8 Keys to Improving Dialogue

8 Keys to Improving Dialogue

Improving communications skills is a key focus area in executive coaching, as well as helping all employees reach their full potential. Managing dialogue effectively is essential; here are 8 keys:

1 Discuss & Dialogue.

Understand the differences between dialogue and discussion and use both as appropriate:

Dialogue is an opportunity to leverage divergent thinking – to explore, ask questions, understand, and discover. It is not about deciding and closing off possibilities.

Discussion requires convergent thinking to close in on a solution or decision. In discussion mode, people negotiate, talk about trade-offs, and analyze.

2 Focus on Each Role.

Contribute to both the dialogue and the discussion by following this pattern when listening: hear, understand, interpret, and then respond. Be careful not to short-change your listening by focusing instead on preparing your response.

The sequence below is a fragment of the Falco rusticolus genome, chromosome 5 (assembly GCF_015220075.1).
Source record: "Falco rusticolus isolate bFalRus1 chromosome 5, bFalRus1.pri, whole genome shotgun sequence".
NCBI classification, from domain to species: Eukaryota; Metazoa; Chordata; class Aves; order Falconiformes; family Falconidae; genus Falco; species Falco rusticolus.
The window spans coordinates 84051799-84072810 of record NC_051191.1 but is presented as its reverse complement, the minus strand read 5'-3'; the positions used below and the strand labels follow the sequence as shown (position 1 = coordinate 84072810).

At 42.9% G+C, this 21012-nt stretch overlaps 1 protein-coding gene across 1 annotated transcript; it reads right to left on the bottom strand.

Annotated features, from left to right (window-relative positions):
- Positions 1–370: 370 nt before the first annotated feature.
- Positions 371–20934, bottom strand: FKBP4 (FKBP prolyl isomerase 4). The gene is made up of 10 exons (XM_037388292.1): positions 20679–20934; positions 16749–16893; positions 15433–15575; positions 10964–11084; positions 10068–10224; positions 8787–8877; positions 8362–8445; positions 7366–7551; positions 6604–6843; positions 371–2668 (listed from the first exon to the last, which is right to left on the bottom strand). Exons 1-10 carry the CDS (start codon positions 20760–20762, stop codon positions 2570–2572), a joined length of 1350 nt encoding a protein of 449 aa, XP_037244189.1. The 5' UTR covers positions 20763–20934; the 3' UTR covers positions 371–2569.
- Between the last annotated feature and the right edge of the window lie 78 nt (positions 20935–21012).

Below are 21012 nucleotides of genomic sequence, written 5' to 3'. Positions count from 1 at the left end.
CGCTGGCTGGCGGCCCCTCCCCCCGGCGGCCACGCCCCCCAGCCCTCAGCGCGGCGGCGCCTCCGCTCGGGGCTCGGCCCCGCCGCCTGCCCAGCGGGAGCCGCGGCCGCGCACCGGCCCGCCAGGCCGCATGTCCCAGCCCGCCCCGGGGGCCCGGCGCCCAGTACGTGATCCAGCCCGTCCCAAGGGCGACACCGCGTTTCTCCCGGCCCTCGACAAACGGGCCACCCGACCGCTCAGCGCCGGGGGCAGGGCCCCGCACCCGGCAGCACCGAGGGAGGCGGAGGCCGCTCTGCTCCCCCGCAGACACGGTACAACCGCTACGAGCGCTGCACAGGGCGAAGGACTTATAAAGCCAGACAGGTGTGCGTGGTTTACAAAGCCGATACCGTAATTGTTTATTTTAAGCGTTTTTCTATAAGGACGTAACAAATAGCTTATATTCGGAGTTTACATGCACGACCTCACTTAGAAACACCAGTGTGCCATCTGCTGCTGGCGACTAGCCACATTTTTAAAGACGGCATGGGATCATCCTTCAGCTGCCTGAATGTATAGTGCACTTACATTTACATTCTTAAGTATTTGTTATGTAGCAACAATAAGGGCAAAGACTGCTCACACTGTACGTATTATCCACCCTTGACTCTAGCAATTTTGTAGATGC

3 Don’t Overdo It.

Consider situations where your communication skills may be overused: when you may be speaking instead of listening. Set goals for the amount of time you spend talking in a meeting, aim to listen 50%.

4 Be an Active Listener.

This serves two purposes: it allows you to get the information you need and helps the other person feel understood because you are engaged.

5 Engage Nonverbally.

Demonstrate engagement through your receptive nonverbal communications: smile, lean in, maintain eye contact and nod. Resist the urge to look at your phone, cross your arms, or otherwise fidget.

6 Ask Open-Ended Questions.

Gather input, feedback, information, thoughts, and feelings by beginning questions with: “Tell me about…,” “Describe…,” “Explain…,” etc.

7 Practice Clarifying.

Ask clarifying questions – not challenging ones – to help ensure you truly understand the person’s message. (Don’t assume!) Listen to idea or suggestion and pause briefly before adding anything; use this time to think. Then ask your clarifying questions.

8 Paraphrase & Reflect.

Paraphrasing focuses on the message’s content, while a reflection focuses on the feelings or emotions of the speaker.